Alongside commercialism both sexism and violence are other stereotypical trends that proliferates hip-hop magazines, while marginalizing participants of hip hop culture who do not exhibit these features. Scantily clad women such as a picture in Vibe featuring a R&B group called XSO Drive photo shot by Carlos Dallas Chiesa (Terrel 2003) has one of the three ladies holding her breast.

Moreover one of the three from the group talks about how she is writing a song for her “man” whom is on “lock” (prison.) This message conveys to young men  that beautiful women are attracted to harden criminals.

Another example of hip-hop magazine’s obsession with feminine vanity and sexuality is an article in Vibe magazine about butt augmentation. In the article the reporter discusses why the typical ideal “model” white, skinny is out of style while the minority females (Jennifer Lopez and Beyonce) with their curvaceous physiques, are in style. (Stukin 2004).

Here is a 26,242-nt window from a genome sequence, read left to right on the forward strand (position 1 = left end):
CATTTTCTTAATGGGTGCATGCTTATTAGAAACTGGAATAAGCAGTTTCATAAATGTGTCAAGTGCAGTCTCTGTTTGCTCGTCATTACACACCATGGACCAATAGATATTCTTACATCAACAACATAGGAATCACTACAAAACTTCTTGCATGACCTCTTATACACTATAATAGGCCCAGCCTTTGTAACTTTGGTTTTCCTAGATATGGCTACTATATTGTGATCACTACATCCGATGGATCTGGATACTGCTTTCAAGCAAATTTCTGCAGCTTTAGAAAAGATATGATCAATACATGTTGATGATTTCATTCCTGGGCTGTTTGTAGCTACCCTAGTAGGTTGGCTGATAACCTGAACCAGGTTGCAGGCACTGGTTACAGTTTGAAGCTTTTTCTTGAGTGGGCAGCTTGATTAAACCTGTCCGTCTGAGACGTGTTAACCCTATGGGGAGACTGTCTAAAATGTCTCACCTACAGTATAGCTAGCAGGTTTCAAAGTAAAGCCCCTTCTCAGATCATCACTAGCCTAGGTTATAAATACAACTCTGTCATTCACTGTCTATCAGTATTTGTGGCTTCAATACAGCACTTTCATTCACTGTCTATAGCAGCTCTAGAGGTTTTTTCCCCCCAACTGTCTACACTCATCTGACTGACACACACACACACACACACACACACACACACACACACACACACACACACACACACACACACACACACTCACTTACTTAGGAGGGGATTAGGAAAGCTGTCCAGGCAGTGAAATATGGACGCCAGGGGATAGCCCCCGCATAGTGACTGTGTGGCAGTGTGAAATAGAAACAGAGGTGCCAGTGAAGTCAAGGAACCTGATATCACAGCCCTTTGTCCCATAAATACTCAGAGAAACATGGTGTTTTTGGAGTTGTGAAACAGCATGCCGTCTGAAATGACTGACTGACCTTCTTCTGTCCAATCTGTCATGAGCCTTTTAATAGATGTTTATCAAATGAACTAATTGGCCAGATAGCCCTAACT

It’s interesting to note that even though cosmic surgery has nothing to do with hip hop culture, when juxtaposed with an article in the same magazine written about graffiti. The former article featured a good five pages worth of coverage while the graffiti article was only half a page and was featured at the end of the magazine. 

   The hedonistic voyeurism that saturates all hip-hop magazines takes on a coy and lascivious form. From the “Sex Candy” photo-ops in XXL, to the ads in the back pages such as “Hip Honeys” and similar ads.
   Although the role of woman in hip-hop magazines is often presented misogynistic and is something that should be scrutinized and criticized the portrayal of men is equally if not more important. It almost seams painfully obvious that the goal of a hip-hop magazine should be to dismantle the stereotypes that the mainstream media has established not reinforce them.